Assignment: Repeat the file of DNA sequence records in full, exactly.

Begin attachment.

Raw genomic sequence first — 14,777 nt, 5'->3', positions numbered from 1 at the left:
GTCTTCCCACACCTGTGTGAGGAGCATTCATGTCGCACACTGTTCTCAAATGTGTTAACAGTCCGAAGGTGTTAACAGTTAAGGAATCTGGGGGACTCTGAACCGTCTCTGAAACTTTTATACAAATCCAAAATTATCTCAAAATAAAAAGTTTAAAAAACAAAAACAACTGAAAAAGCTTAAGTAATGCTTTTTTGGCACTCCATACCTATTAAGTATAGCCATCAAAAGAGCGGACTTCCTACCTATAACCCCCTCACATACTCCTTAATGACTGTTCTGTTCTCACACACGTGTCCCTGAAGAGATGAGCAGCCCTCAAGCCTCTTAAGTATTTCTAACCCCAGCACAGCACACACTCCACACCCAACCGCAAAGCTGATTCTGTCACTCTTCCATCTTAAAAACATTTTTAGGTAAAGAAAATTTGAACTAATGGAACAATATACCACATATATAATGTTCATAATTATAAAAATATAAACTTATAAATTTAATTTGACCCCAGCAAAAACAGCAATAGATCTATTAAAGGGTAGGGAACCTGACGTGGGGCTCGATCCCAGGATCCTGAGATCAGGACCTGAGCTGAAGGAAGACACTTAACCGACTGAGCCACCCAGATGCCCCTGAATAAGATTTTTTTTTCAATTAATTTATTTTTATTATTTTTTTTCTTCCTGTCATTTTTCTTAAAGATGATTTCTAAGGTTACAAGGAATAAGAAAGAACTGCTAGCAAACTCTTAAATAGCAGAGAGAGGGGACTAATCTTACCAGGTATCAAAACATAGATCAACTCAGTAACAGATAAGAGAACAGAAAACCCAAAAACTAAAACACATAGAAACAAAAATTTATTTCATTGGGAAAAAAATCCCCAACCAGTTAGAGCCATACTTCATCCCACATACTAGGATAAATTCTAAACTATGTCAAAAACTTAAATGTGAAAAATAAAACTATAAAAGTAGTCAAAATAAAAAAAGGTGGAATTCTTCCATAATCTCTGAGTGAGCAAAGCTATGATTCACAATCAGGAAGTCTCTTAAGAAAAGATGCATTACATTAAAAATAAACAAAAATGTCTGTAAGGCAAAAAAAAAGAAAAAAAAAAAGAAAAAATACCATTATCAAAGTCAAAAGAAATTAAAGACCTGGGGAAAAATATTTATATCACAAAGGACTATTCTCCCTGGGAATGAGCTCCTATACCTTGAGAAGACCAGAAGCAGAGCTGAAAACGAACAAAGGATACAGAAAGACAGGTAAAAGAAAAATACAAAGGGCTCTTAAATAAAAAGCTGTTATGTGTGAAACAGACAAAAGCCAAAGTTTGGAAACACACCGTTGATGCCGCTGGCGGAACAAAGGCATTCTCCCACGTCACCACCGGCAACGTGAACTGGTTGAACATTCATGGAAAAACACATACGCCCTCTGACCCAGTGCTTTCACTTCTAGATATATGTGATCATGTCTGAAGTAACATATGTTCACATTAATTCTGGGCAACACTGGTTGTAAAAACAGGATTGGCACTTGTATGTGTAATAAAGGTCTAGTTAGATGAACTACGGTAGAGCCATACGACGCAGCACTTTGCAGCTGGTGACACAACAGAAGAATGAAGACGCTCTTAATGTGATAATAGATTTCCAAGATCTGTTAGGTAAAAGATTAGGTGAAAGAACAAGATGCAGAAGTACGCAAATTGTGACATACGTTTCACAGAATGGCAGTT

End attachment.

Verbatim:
Raw genomic sequence first — 14,777 nt, 5'->3', positions numbered from 1 at the left:
GTCTTCCCACACCTGTGTGAGGAGCATTCATGTCGCACACTGTTCTCAAATGTGTTAACAGTCCGAAGGTGTTAACAGTTAAGGAATCTGGGGGACTCTGAACCGTCTCTGAAACTTTTATACAAATCCAAAATTATCTCAAAATAAAAAGTTTAAAAAACAAAAACAACTGAAAAAGCTTAAGTAATGCTTTTTTGGCACTCCATACCTATTAAGTATAGCCATCAAAAGAGCGGACTTCCTACCTATAACCCCCTCACATACTCCTTAATGACTGTTCTGTTCTCACACACGTGTCCCTGAAGAGATGAGCAGCCCTCAAGCCTCTTAAGTATTTCTAACCCCAGCACAGCACACACTCCACACCCAACCGCAAAGCTGATTCTGTCACTCTTCCATCTTAAAAACATTTTTAGGTAAAGAAAATTTGAACTAATGGAACAATATACCACATATATAATGTTCATAATTATAAAAATATAAACTTATAAATTTAATTTGACCCCAGCAAAAACAGCAATAGATCTATTAAAGGGTAGGGAACCTGACGTGGGGCTCGATCCCAGGATCCTGAGATCAGGACCTGAGCTGAAGGAAGACACTTAACCGACTGAGCCACCCAGATGCCCCTGAATAAGATTTTTTTTTCAATTAATTTATTTTTATTATTTTTTTTCTTCCTGTCATTTTTCTTAAAGATGATTTCTAAGGTTACAAGGAATAAGAAAGAACTGCTAGCAAACTCTTAAATAGCAGAGAGAGGGGACTAATCTTACCAGGTATCAAAACATAGATCAACTCAGTAACAGATAAGAGAACAGAAAACCCAAAAACTAAAACACATAGAAACAAAAATTTATTTCATTGGGAAAAAAATCCCCAACCAGTTAGAGCCATACTTCATCCCACATACTAGGATAAATTCTAAACTATGTCAAAAACTTAAATGTGAAAAATAAAACTATAAAAGTAGTCAAAATAAAAAAAGGTGGAATTCTTCCATAATCTCTGAGTGAGCAAAGCTATGATTCACAATCAGGAAGTCTCTTAAGAAAAGATGCATTACATTAAAAATAAACAAAAATGTCTGTAAGGCAAAAAAAAAGAAAAAAAAAAAGAAAAAATACCATTATCAAAGTCAAAAGAAATTAAAGACCTGGGGAAAAATATTTATATCACAAAGGACTATTCTCCCTGGGAATGAGCTCCTATACCTTGAGAAGACCAGAAGCAGAGCTGAAAACGAACAAAGGATACAGAAAGACAGGTAAAAGAAAAATACAAAGGGCTCTTAAATAAAAAGCTGTTATGTGTGAAACAGACAAAAGCCAAAGTTTGGAAACACACCGTTGATGCCGCTGGCGGAACAAAGGCATTCTCCCACGTCACCACCGGCAACGTGAACTGGTTGAACATTCATGGAAAAACACATACGCCCTCTGACCCAGTGCTTTCACTTCTAGATATATGTGATCATGTCTGAAGTAACATATGTTCACATTAATTCTGGGCAACACTGGTTGTAAAAACAGGATTGGCACTTGTATGTGTAATAAAGGTCTAGTTAGATGAACTACGGTAGAGCCATACGACGCAGCACTTTGCAGCTGGTGACACAACAGAAGAATGAAGACGCTCTTAATGTGATAATAGATTTCCAAGATCTGTTAGGTAAAAGATTAGGTGAAAGAACAAGATGCAGAAGTACGCAAATTGTGACATACGTTTCACAGAATGGCAGTT